In view of this, we propose a novel local feature descriptor named as Local Dominant Directional Symmetrical Coding Patterns (LDDSCPs) which not only possesses superior performance but also has lower computational cost at the same time. (1) Inspired by human visual characteristics, namely, being more sensitive to directional information than contrast information and colour information of objects, LDDSCP encodes the dominant direction information of facial expression textures based on two groups of symmetrical direction masks as shown in Figure 1. The coding procedure of LDDSCP descriptor is illustrated in Figure 2. In detail, we firstly adopt each direction mask to convolve facial expression images. Then, the obtained convolution value based on direction mask is compared to the average strength of its belonging group for getting two groups of binary codes denoted as LDDSCP-1 code and LDDSCP-2 code, respectively. Since the weight distribution in each direction mask successively shows different direction information, the strength difference between four convolution values in each group can characterize the intensity variations of eight neighbourhood pixels in the corresponding directions. Therefore, LDDSCP encoder can more precisely characterize the prominent direction and structure of facial expression textures hidden in the deformation of eyes, mouth, and other facial areas. (2) Due to the symmetry of two groups of direction masks, the obtained codes of LDDSCP-1, and LDDSCP-2 present the complementary information each other. The final LDDSCP feature vector is formed by stacking the histograms of LDDSCP-1 codes and LDDSCP-2 codes, which not only compensates for the loss of direction information in the LDDSCP-1 codes or LDDSCP-2 codes, but also reduces the feature dimension and computational complexity. Experimental results on the JAFFE and CK databases show that the proposed LDDSCP descriptor consistently achieves superior performance compared with some traditional descriptors like as LBP [17], CS-LBP [18], Gabor [19], and HOG [20] and outperforms four state-of-the-art descriptors, e.g., LDP [13], LDNP [14], es-LBP [15], and GDP [21], from two aspects of recognition accuracy and running time.

Figure 1: Two groups of direction masks. (a) The first group. (b) The second group.
Figure 2: The coding sketch of LDDSCP encoder. Two groups of symmetrical direction masks are convoluted with the original expression image, and the corresponding convolution values of each group are presented in the middle of sketch. Then, we encode the dominant direction information by comparing each convolution value with the average strength of its belonging group and obtain the LDDSCP-1 code and LDDSCP-2 code subsequently (shown in the right).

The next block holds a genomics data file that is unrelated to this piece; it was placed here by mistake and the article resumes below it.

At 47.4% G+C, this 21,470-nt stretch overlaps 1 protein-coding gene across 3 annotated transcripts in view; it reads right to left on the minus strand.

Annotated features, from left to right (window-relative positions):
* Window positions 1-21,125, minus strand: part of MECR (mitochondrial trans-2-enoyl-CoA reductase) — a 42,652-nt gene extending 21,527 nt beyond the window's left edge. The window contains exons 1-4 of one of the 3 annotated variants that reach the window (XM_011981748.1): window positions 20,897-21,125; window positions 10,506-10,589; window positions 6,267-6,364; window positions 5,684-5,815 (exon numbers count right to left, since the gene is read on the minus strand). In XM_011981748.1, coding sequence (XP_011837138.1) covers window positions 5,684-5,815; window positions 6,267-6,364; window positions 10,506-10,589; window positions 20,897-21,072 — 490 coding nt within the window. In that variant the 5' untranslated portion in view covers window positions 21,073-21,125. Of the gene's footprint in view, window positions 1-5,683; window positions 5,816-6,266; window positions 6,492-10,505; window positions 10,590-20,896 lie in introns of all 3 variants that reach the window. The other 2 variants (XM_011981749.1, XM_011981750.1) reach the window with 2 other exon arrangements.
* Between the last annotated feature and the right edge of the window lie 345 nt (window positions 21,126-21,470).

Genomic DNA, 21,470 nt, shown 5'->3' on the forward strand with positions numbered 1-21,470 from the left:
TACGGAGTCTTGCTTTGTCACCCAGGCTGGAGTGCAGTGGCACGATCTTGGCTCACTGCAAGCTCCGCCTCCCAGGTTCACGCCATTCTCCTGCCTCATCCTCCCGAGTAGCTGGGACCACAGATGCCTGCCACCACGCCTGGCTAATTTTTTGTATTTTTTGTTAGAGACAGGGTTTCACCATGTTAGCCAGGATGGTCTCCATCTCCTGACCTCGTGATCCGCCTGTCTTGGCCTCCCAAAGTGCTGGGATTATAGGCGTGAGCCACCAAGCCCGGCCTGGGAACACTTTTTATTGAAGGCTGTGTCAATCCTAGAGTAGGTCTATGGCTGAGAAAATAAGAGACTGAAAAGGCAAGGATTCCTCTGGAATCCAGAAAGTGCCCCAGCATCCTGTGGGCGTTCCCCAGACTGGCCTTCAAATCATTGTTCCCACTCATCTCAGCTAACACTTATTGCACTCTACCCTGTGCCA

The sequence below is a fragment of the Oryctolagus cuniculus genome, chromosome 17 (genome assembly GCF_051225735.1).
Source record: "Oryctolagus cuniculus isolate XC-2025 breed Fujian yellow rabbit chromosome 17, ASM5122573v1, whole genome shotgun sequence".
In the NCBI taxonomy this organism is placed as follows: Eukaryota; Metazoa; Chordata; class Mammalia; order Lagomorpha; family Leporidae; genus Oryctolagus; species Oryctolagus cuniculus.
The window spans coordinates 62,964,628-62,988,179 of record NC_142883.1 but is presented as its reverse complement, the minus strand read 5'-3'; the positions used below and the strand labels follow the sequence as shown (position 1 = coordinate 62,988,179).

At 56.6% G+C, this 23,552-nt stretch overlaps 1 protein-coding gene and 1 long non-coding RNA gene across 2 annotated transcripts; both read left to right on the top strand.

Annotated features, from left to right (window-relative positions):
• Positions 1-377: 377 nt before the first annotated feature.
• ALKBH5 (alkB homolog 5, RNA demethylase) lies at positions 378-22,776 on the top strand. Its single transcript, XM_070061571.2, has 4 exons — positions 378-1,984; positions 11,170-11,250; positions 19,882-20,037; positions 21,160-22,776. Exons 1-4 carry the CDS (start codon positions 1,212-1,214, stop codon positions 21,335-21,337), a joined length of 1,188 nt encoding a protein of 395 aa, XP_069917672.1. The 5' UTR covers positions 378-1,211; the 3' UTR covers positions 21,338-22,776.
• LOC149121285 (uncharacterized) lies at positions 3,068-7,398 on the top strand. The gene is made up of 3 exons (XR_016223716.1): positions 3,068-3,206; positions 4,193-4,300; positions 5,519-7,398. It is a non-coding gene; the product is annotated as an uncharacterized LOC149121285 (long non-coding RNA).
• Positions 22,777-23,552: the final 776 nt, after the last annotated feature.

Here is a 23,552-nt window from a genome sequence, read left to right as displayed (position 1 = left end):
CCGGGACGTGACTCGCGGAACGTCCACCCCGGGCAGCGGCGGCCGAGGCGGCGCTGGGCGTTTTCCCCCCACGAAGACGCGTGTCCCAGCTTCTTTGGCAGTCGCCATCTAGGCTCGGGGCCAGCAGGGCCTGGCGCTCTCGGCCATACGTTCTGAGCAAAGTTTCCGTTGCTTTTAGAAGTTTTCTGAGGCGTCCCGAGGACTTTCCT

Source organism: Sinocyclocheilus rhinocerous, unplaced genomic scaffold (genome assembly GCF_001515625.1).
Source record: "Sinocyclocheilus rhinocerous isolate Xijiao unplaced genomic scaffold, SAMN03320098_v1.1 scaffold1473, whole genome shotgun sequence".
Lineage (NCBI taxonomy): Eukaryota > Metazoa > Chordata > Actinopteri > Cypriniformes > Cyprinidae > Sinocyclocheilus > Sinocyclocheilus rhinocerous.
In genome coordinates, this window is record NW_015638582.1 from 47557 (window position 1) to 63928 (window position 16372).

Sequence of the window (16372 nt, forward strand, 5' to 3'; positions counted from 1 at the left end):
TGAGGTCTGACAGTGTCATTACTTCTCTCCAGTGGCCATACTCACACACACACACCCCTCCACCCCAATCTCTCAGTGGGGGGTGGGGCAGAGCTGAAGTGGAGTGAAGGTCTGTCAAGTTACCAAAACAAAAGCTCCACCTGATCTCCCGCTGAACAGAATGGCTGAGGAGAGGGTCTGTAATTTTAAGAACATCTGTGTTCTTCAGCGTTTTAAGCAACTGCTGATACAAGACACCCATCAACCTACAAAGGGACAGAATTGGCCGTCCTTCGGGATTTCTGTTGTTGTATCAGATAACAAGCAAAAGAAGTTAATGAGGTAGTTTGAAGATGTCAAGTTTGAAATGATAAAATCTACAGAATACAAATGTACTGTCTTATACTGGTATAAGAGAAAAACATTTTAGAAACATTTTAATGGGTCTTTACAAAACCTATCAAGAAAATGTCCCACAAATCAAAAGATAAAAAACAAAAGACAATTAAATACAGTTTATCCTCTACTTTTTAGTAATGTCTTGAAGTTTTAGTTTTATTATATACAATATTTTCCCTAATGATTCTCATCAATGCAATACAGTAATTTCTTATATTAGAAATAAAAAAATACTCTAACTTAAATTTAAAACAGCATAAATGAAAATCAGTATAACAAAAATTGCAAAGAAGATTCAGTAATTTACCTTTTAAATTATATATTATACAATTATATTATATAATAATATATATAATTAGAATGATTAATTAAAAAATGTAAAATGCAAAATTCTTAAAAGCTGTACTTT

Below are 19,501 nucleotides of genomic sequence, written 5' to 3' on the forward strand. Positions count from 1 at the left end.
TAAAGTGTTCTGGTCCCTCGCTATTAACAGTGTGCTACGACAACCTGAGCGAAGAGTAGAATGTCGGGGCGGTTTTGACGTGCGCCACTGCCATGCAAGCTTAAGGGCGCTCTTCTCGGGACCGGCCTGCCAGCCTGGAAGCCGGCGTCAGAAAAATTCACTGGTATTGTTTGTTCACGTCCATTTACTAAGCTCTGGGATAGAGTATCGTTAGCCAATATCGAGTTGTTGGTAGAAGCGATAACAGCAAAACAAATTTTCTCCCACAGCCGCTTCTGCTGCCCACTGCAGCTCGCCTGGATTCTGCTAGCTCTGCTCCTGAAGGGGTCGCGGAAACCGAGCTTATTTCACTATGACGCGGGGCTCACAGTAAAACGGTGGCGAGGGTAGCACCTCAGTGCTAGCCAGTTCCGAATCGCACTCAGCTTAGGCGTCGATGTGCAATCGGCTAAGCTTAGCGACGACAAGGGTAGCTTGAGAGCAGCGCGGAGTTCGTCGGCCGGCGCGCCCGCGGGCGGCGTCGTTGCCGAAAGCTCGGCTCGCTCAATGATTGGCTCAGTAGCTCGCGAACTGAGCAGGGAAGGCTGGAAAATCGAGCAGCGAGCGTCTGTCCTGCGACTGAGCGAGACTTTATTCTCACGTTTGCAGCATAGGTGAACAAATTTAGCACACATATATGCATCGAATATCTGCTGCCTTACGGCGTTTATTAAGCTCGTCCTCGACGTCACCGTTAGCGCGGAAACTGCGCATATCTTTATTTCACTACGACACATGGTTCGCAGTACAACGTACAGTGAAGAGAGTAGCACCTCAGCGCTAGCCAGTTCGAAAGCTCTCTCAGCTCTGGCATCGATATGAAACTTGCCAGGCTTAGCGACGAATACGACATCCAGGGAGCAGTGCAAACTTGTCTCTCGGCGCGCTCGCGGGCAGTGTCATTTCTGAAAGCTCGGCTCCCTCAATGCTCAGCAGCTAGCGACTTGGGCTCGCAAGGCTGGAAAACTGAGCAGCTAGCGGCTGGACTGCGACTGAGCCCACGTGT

The remainder of this paper is organized as follows. In Section 2, we introduce the coding scheme of LDDSCP and analyse its robustness. In Section 3, we present the implementation steps of LDDSCP feature descriptor. Section 4 provides and discusses the experimental results on the JAFFE database and CK database, and Section 5 is the conclusion of our paper.

2. Local Dominant Directional Symmetrical Coding Patterns

2.1. Difference with Previous Works

Ojala et al. [5, 22] firstly proposed Local Binary Pattern and its uniform pattern which have been widely used in local feature extraction for face image analysis in recent years. After researching and analysing, we found that it has two crucial shortcomings. One is that LBP descriptor only encodes the gray-value differences between each central pixel and its neighbourhood pixels into an 8-bit binary code, which neglects most intensity variations among neighbourhood pixels and is sensitive to the influence of environmental illumination, random noise, and other inference. Another is that the feature size of LBP is in proportion to bit numbers of binary code and block numbers of image division, which causes the expensive computational cost. In view of this, many improvements based on LBP feature descriptors were put forward by researchers. Huang et al. [23, 24] proposed extended LBP to encode the gray-value differences between the central pixel and its neighbors into a 4-bit binary code, of which the first bit presented the sign of gray-value difference and the rest three bits encoded the absolute value of gray-value difference. Local Ternary Pattern (LTP) [25] was proposed by encoding the relationships between gray-value differences and their threshold value, which improves the robustness of noise and illumination. Expression-specific LBP (es-LBP) [15] was presented by emphasizing the partial information of human faces on particular fiducial points.